Robert H S Robertson,

mineralogist; born June 17, 1911, died July 7, 1999

Born in Greenwich, Robert Hugh Stannus Robertson was educated at Rugby School, where he read classics, briefly attended the University of Frankfurt-am-Main in 1928, and then gained an MA in geology, mineralogy, and chemistry at Cambridge (Gonville and Caius College). He was the son of Sir Robert Robertson, one-time government chemist, and Lady Robertson (nee Stannus).

After graduating, he spent several months mapping Dicksonland in Spitsbergen, and has a glacier, Robertsonbreen, named after him. In 1933 he was appointed chief chemist to the Fuller's Earth Union Ltd in Surrey where he spent nine very successful years. He devoted all his working life to applying science to industry and specialised in the creation of new processes and new industries.

He moved to Glasgow in 1944 and, 14 years later, to Pitlochry, which he regarded as his spiritual home, since many previous generations of his family hailed from the Parish of Moulin and Pitlochry. This was where he remained for the rest of his life. Working as a consultant, he rapidly became a highly respected world authority on the uses of clay minerals, the methodology of raw material development, and the management of innovation. His work was varied and worldwide, including, for example, field work in Iran, Spain, Greece, and the US, as well as the United Kingdom. His activities contributed to the success of industries as diverse as ceramics, cat-litter, a number of catalytic processes, and North Sea oil extraction, to name but a few.

Yet this was but one side of him. His interests and knowledge ranged widely, from linguistics to the rise and fall of civilisations; from Scottish dancing to reform of the economic system; from Scottish politics to the arrival of the Saxons in Kent. A legacy of his time at Rugby, he remained fluent in Latin and classical Greek. In science alone he could and did comment knowledgeably and pertinently on almost any field.

To provide a platform for the original work he and a number of friends were performing in the field of raw material development and industry creation, Robert set up the Resource Use Institute in 1969. This is a company limited by guarantee based in Perthshire, but with members who are widely scattered. Signatories to the original document, and other members, included Sir Robert Watson Watt, Dr Neville Woodward, the Duke of Atholl, Alec Barbour, Lord Richie-Calder, and others among well-wishers of the venture. It was a far-seeing document which included reference to a hoped-for University of the Highlands.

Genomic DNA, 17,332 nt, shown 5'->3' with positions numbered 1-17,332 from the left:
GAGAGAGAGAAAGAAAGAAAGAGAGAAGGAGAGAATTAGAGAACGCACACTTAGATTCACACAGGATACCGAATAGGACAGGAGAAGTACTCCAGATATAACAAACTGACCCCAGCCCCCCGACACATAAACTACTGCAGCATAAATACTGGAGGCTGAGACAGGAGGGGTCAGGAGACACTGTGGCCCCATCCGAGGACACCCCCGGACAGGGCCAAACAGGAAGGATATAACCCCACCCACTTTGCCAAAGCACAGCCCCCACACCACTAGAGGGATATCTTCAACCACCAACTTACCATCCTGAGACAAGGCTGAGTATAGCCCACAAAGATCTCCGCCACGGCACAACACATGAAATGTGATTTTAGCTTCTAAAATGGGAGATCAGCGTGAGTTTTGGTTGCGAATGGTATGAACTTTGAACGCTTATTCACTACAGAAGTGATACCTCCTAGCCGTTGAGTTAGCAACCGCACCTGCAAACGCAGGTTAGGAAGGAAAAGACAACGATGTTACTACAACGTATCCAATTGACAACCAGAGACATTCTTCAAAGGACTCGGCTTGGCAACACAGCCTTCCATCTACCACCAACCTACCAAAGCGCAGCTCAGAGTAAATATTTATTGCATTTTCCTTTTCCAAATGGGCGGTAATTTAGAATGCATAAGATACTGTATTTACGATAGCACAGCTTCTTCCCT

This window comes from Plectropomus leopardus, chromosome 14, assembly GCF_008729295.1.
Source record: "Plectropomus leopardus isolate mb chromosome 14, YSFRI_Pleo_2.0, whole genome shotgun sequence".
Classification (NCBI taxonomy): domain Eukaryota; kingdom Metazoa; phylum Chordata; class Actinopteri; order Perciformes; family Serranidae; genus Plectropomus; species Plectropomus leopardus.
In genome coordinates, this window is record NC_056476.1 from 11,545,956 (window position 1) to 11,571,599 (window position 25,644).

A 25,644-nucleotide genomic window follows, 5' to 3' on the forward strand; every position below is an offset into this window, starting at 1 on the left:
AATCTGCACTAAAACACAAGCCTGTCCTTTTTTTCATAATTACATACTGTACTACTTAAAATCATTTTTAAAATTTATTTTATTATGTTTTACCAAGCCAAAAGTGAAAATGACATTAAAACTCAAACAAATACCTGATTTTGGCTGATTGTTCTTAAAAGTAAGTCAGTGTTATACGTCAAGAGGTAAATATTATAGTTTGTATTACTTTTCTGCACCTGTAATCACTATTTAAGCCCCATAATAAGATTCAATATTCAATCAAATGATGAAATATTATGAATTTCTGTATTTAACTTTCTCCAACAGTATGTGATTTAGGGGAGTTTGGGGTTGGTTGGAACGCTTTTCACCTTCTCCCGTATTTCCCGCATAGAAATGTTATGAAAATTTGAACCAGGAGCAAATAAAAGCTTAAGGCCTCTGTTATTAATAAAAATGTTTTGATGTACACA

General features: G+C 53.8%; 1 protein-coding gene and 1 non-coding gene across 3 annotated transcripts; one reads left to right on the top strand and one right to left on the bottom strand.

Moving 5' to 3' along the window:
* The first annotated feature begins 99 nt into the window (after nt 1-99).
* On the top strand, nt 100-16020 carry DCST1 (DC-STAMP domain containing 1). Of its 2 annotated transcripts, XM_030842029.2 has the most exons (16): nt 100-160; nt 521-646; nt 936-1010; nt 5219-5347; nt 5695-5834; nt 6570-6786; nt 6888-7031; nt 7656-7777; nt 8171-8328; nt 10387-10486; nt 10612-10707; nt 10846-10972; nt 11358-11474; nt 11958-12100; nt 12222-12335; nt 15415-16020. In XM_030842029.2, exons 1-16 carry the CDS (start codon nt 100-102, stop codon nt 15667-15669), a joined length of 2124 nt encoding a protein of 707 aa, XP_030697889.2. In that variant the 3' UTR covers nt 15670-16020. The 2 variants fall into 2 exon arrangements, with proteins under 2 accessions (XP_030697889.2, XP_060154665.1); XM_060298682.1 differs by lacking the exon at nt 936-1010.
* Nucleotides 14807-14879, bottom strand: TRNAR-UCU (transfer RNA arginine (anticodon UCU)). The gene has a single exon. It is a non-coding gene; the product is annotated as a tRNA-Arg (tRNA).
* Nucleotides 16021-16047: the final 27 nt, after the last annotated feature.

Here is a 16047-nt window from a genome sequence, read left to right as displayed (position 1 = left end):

He wrote many scientific and technological papers and was the author or co-author of five books. He served a term as chairman of the British Clay Minerals group. He was a member of many learned and scientific societies including the Royal Institution of Great Britain, the British Association for the Advancement of Science, and the Society of Chemical Industry, and was a Fellow of the Geological Society and the Royal Society of Edinburgh. He was also a member of the Athaeneum Club, where he loved to engage in intellectual debate with people from all kind of intellectual backgrounds.

The Scottish National Party remained the nearest to a political home for him, for he had campaigned for greater Scottish autonomy long before it became fashionable, and he served terms as president of both the Scottish Patriots (he succeeded Sir Compton Mackenzie) and the Atholl Branch of the SNP.

In later life, freed of the need to consult for money, the focus of his study was on cultural identity and the pattern of history, particularly of Scotland and other ancient cultures of Western Europe. He was always interested in linguistics and, although not a Gaelic speaker, he contributed to the creation of English-Gaelic scientific word lists. His tireless reading and research on a plethora of topics led him to correspond with a great many people around the world.

Close and loving family life was very significant to Robert, and it was in Pitlochry that he met Anne-Lise, who was on a visit to Scotland at the time, and they were married near her home town of Rolle in Switzerland in 1962. He is survived by her, by children Alison, Malcolm, and Duncan, and grandchildren Roisin and Liam.

He lived a full and varied life and did make many valuable contributions to technology and the economic life of the country, but not the least of his achievements was the vast range and diversity of people that he touched and intellectually stimulated, and the many friends he made from all walks of life, all of whom feel the poorer for the passing of this remarkable man - but proud and privileged to have known him.